'Not finish a race? Not an option' - Women's Running

‘Not finish a race? Not an option’

Author: Women's Running Magazine

Read Time:   |  July 20, 2016

 'Not finishing a race? Not an option'Name: Tina Chantrey Age: 43

Running experience: County standard athletics in my school days. Running coach at my local running club. Have raced in Australia, New Zealand, Jamaica, Italy, Lanzarote and Ireland. Paced Sub-60 at Women’s Running 10K in Southampton – most importantly!

Favourite race: Jamaica Half Marathon

Most inspiring race: Triathlon Pink Bath

Running. It’s in my blood; my dad was a nifty marathon runner and he represented the Navy at 5K and 10K and even set an obscure world record in his youth, in a team of Navy runners, for running round Malta. So I grew up with running and it has remained one of the few constants in my life.

Having the opportunity to race all over the world, I’ve reached an age where helping others achieve their running dreams and goals seems more important than running for myself. I love coaching women every Monday morning – from beginners to athletes who are representing Great Britain at the age-group World Triathlon Championships. Each one is striving to set personal goals – regardless of children, work or partners – and helping them along this road is as rewarding as achieving a PB (though those are getting harder as I get older!). So pacing at the Women’s Running 10K in Southampton, and helping other women slip under that elusive hour mark, was great fun.

Not finishing is never an option

My dad used to train the field gun crew at his submarine base, and by the time I was a teenager I would go along and run with them. Not finishing was never an option, and there was a barrage of abuse on those scary but intriguing runs (mostly half-hearted and well meant, just to keep you on your toes). I often slip into this role and get some healthy banter going to keep the competitive spirit alive! We will be the best group of runners and not getting under the 60 minute mark will not be an option!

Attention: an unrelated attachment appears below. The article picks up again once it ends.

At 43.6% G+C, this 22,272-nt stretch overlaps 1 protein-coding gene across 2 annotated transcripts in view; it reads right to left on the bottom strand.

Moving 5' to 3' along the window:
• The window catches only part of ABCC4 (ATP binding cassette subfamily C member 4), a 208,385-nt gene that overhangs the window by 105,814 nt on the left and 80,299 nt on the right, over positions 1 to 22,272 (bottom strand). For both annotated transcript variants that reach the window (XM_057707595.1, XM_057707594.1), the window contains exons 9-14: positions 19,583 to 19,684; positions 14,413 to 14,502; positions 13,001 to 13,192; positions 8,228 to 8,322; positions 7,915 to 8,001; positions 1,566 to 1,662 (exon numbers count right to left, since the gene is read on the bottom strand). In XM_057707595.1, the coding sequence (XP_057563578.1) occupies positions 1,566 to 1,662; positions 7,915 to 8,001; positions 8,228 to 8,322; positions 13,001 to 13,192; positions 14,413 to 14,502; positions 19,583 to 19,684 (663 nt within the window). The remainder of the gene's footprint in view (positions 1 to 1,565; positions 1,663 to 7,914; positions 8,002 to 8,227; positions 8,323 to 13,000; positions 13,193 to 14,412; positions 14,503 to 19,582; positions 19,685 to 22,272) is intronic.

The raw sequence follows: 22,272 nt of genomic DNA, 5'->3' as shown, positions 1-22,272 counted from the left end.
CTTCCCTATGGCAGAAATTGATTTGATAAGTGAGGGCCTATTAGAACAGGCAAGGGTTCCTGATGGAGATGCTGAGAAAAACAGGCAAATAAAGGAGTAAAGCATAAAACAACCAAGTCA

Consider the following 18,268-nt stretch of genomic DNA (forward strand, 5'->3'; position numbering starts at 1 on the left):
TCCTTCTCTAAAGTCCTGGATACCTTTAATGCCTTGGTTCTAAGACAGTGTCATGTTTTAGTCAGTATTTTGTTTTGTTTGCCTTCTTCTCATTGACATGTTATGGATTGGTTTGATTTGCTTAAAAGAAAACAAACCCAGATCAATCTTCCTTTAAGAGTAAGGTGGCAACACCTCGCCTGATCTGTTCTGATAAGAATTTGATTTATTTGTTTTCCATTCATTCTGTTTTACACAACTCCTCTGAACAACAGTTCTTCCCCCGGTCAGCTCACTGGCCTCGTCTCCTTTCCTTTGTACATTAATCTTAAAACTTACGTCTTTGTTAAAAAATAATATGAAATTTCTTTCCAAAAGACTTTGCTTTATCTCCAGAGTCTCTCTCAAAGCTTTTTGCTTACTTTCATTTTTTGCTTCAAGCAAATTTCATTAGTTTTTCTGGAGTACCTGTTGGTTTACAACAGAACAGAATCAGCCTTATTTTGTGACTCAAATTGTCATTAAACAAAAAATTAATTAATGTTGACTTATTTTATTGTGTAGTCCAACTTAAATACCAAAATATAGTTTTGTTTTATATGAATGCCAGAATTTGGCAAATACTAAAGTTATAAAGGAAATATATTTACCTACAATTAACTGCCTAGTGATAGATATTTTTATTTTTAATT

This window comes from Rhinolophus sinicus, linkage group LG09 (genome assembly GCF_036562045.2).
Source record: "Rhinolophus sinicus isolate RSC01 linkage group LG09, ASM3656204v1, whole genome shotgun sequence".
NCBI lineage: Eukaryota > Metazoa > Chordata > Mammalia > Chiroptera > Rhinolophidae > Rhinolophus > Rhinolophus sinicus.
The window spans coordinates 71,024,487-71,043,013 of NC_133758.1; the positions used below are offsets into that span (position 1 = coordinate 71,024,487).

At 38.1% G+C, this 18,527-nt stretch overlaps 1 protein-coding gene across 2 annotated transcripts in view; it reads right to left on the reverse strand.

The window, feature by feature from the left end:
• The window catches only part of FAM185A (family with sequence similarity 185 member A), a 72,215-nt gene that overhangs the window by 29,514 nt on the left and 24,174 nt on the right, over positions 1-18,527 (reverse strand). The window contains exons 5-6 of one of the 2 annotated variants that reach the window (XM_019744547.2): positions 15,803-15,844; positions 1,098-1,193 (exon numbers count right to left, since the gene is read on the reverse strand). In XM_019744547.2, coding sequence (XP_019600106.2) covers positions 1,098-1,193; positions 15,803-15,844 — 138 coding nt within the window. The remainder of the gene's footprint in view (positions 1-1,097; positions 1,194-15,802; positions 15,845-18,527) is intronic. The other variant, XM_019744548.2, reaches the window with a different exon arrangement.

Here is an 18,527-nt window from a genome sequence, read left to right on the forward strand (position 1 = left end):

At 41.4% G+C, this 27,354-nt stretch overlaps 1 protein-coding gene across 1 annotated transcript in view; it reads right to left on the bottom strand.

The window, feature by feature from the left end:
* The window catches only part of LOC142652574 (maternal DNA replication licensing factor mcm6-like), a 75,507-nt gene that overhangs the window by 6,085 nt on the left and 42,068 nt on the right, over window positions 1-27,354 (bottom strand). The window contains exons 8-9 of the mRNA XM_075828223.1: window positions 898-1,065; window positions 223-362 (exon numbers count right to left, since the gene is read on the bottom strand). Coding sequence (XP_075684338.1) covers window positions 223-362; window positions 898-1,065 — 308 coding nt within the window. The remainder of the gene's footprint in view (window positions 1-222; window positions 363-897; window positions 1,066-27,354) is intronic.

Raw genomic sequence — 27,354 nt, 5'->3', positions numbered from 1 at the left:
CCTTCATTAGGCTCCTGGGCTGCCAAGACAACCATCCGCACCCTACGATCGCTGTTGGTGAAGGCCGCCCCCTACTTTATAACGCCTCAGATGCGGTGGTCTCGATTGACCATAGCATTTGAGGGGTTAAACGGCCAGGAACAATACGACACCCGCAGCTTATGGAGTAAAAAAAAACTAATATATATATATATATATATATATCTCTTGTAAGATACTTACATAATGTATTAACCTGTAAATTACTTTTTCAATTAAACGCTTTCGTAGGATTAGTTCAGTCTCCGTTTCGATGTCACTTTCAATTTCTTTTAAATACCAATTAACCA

Top tips for your 10K

I think the most important point to remember is not to blast out in that first mile, getting caught up in other people’s race strategies or allowing adrenalin to lead you astray. This is harder than it sounds, and many a time I’ve gone off too fast, even though I know I shouldn’t. Know your mile splits and have the confidence to stick to them from the gun, however experienced you are.

When it starts to hurt, revert to your mantras, banishing the thoughts that tell you to slow down with ‘running faster, getting stronger’ over and over. Another great method to distract your mind is to count up to 100 paces, then start again, and repeat. Look for the next milestone and guess how many paces it may take. It won’t take away the pain, but it will help each quarter of a mile slip away just a little bit easier.

Whatever your goals, whether it is racing, socialising or fitness, keep your eyes up and enjoy the experience… you are running it, no one else, and this is a great achievement! Good luck!

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NMA’s 2020 Lifestyle Magazine of the Year, Women’s Running provides expert advice on gear and training, motivation from your favourite runners and the latest running news.

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